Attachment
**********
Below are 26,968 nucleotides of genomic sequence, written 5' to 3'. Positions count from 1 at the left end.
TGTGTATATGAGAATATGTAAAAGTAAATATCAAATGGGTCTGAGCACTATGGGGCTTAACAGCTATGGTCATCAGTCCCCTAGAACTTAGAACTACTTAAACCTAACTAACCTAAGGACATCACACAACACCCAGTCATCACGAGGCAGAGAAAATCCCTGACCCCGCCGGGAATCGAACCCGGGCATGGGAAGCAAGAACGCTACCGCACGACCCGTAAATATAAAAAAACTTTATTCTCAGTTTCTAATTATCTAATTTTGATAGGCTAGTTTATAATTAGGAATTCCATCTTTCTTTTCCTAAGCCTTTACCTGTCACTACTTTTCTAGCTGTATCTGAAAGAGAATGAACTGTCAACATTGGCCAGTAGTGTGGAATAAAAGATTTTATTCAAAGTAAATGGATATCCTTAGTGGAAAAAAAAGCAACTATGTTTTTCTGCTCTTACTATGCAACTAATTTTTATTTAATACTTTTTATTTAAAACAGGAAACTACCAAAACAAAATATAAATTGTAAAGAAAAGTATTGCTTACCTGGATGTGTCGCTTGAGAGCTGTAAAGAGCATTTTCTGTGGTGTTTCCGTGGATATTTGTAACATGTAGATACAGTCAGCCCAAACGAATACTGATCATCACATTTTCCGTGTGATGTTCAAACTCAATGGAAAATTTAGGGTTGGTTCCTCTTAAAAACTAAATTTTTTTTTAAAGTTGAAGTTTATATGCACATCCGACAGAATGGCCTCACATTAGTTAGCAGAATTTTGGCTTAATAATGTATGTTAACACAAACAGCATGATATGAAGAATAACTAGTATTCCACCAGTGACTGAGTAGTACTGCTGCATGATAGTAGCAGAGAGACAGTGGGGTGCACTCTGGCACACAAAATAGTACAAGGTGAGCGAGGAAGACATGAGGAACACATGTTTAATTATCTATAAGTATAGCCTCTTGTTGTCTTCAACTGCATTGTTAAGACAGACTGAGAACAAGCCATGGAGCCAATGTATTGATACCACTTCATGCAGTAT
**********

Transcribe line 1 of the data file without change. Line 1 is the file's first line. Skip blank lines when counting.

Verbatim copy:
Below are 26,968 nucleotides of genomic sequence, written 5' to 3'. Positions count from 1 at the left end.